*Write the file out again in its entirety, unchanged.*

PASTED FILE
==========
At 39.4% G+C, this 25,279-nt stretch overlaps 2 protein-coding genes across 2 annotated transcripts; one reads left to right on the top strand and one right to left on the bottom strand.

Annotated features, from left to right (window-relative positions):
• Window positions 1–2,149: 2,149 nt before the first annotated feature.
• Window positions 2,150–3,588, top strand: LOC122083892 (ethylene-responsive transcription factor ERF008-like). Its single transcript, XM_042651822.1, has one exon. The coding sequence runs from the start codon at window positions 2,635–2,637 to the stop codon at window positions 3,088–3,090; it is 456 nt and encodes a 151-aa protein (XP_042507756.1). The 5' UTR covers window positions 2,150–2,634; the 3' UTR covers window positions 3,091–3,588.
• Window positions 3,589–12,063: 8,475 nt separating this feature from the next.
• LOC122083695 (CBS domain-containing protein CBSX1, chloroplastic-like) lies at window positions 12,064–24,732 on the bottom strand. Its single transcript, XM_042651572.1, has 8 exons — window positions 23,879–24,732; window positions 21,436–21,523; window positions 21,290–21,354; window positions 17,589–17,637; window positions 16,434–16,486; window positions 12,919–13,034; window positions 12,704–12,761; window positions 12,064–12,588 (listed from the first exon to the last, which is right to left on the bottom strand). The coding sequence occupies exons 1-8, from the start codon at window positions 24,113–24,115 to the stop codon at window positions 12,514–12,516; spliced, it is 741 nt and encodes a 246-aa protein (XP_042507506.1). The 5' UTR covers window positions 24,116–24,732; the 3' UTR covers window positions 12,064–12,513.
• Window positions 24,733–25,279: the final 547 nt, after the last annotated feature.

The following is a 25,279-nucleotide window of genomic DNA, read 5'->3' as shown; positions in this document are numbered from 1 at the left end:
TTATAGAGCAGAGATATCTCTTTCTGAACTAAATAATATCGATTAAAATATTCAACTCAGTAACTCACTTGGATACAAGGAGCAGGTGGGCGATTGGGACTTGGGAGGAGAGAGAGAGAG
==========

At 39.4% G+C, this 25,279-nt stretch overlaps 2 protein-coding genes across 2 annotated transcripts; one reads left to right on the top strand and one right to left on the bottom strand.

Annotated features, from left to right (window-relative positions):
• Window positions 1–2,149: 2,149 nt before the first annotated feature.
• Window positions 2,150–3,588, top strand: LOC122083892 (ethylene-responsive transcription factor ERF008-like). Its single transcript, XM_042651822.1, has one exon. The coding sequence runs from the start codon at window positions 2,635–2,637 to the stop codon at window positions 3,088–3,090; it is 456 nt and encodes a 151-aa protein (XP_042507756.1). The 5' UTR covers window positions 2,150–2,634; the 3' UTR covers window positions 3,091–3,588.
• Window positions 3,589–12,063: 8,475 nt separating this feature from the next.
• LOC122083695 (CBS domain-containing protein CBSX1, chloroplastic-like) lies at window positions 12,064–24,732 on the bottom strand. Its single transcript, XM_042651572.1, has 8 exons — window positions 23,879–24,732; window positions 21,436–21,523; window positions 21,290–21,354; window positions 17,589–17,637; window positions 16,434–16,486; window positions 12,919–13,034; window positions 12,704–12,761; window positions 12,064–12,588 (listed from the first exon to the last, which is right to left on the bottom strand). The coding sequence occupies exons 1-8, from the start codon at window positions 24,113–24,115 to the stop codon at window positions 12,514–12,516; spliced, it is 741 nt and encodes a 246-aa protein (XP_042507506.1). The 5' UTR covers window positions 24,116–24,732; the 3' UTR covers window positions 12,064–12,513.
• Window positions 24,733–25,279: the final 547 nt, after the last annotated feature.

The following is a 25,279-nucleotide window of genomic DNA, read 5'->3' as shown; positions in this document are numbered from 1 at the left end:
TTATAGAGCAGAGATATCTCTTTCTGAACTAAATAATATCGATTAAAATATTCAACTCAGTAACTCACTTGGATACAAGGAGCAGGTGGGCGATTGGGACTTGGGAGGAGAGAGAGAGAG